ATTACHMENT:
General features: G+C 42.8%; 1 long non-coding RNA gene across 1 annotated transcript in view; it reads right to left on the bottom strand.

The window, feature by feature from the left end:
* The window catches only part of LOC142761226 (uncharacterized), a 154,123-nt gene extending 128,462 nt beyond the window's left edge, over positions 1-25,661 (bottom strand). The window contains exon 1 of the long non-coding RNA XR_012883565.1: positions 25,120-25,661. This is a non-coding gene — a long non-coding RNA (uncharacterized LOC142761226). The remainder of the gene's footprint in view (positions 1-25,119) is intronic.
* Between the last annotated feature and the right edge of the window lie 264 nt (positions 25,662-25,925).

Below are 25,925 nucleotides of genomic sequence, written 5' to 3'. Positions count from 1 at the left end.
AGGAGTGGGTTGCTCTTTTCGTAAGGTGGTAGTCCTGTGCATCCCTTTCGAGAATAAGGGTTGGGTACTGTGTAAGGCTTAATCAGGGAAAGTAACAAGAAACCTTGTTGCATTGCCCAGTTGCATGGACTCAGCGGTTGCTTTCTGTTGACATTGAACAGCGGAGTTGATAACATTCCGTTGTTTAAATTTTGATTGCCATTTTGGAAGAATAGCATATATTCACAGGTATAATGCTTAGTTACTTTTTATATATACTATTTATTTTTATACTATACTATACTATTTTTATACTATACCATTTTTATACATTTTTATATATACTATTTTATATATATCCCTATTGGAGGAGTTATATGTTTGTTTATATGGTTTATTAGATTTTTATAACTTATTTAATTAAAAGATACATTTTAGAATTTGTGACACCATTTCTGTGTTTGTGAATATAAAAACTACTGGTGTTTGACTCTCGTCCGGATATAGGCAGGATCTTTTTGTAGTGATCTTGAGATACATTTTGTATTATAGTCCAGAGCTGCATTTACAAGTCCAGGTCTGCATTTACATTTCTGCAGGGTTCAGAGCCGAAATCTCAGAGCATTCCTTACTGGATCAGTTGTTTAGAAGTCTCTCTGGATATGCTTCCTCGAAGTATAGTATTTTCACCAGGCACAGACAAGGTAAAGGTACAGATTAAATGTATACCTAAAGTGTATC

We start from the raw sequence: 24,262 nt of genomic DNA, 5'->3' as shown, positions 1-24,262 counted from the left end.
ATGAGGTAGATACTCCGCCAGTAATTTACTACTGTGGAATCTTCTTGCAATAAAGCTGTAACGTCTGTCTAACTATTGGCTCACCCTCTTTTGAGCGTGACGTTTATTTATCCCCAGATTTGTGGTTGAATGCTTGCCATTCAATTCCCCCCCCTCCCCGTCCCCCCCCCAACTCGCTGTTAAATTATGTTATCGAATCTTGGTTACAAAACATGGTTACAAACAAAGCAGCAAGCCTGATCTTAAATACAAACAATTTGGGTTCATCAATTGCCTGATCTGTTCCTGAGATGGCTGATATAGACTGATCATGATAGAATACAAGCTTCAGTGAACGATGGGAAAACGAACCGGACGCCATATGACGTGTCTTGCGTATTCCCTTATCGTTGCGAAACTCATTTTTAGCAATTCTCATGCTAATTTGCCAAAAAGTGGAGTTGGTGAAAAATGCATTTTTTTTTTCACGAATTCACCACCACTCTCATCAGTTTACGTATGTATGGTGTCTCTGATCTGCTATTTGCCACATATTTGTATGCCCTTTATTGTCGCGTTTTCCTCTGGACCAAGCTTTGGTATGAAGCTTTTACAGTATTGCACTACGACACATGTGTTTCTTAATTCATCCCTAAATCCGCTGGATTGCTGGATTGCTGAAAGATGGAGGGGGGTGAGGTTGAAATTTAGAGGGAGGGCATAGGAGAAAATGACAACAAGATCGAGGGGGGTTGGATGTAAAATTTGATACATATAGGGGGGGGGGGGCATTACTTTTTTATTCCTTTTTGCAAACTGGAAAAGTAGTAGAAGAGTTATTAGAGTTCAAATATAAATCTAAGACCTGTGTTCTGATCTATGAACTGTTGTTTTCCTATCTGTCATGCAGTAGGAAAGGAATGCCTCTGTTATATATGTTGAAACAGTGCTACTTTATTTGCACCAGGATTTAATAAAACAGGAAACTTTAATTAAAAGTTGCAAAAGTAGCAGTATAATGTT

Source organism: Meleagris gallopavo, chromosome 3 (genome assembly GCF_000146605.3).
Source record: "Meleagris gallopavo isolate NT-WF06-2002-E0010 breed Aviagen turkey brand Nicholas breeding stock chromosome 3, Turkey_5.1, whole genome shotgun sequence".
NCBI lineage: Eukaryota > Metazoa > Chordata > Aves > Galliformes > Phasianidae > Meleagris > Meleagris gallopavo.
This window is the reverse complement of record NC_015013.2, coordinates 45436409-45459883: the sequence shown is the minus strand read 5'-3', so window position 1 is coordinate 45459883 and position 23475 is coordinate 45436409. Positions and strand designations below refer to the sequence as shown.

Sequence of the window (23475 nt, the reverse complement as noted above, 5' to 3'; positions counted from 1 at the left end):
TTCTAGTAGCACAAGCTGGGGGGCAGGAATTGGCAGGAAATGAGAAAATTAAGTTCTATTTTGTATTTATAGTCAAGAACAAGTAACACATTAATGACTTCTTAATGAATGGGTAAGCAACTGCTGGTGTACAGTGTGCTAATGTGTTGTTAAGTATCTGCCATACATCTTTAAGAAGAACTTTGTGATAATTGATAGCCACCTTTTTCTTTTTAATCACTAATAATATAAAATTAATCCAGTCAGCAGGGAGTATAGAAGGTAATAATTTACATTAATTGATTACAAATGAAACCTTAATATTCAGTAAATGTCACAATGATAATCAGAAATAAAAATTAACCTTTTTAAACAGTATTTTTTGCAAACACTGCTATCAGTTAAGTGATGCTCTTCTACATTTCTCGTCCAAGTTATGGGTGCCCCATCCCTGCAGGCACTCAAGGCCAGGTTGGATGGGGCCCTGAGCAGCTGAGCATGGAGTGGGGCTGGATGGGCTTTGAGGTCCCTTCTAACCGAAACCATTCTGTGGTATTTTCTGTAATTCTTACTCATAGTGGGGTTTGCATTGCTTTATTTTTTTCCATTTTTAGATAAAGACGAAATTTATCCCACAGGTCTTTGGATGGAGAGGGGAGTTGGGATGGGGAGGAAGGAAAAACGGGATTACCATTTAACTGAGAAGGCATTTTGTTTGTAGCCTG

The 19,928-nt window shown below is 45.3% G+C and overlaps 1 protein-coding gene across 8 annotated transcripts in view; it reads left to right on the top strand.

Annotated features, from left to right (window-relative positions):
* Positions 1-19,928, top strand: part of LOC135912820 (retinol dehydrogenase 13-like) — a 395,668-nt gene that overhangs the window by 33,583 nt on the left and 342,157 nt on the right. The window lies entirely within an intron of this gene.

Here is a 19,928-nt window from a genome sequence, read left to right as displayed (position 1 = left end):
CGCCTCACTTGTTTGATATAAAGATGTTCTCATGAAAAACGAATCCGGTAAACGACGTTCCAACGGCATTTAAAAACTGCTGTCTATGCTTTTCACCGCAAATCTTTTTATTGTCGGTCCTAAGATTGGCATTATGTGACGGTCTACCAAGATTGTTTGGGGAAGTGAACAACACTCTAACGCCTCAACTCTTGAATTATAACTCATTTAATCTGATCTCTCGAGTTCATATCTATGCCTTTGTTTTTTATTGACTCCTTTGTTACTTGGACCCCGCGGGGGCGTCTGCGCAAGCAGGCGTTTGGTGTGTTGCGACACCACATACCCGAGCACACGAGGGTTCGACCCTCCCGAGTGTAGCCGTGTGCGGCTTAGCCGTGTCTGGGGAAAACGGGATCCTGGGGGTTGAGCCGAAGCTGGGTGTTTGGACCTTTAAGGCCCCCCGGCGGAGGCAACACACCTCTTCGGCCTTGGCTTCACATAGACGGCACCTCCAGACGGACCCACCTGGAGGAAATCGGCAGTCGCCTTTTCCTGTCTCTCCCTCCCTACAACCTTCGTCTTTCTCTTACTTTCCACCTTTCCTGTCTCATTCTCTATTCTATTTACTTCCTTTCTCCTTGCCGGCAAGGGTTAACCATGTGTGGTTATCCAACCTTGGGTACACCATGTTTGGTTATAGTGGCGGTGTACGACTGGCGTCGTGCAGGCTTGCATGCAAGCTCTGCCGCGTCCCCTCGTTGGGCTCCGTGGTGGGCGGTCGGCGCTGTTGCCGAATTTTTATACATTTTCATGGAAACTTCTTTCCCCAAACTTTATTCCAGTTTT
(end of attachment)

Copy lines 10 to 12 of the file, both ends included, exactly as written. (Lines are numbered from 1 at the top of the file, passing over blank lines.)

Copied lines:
Source record: "Meleagris gallopavo isolate NT-WF06-2002-E0010 breed Aviagen turkey brand Nicholas breeding stock chromosome 3, Turkey_5.1, whole genome shotgun sequence".
NCBI lineage: Eukaryota > Metazoa > Chordata > Aves > Galliformes > Phasianidae > Meleagris > Meleagris gallopavo.
This window is the reverse complement of record NC_015013.2, coordinates 45436409-45459883: the sequence shown is the minus strand read 5'-3', so window position 1 is coordinate 45459883 and position 23475 is coordinate 45436409. Positions and strand designations below refer to the sequence as shown.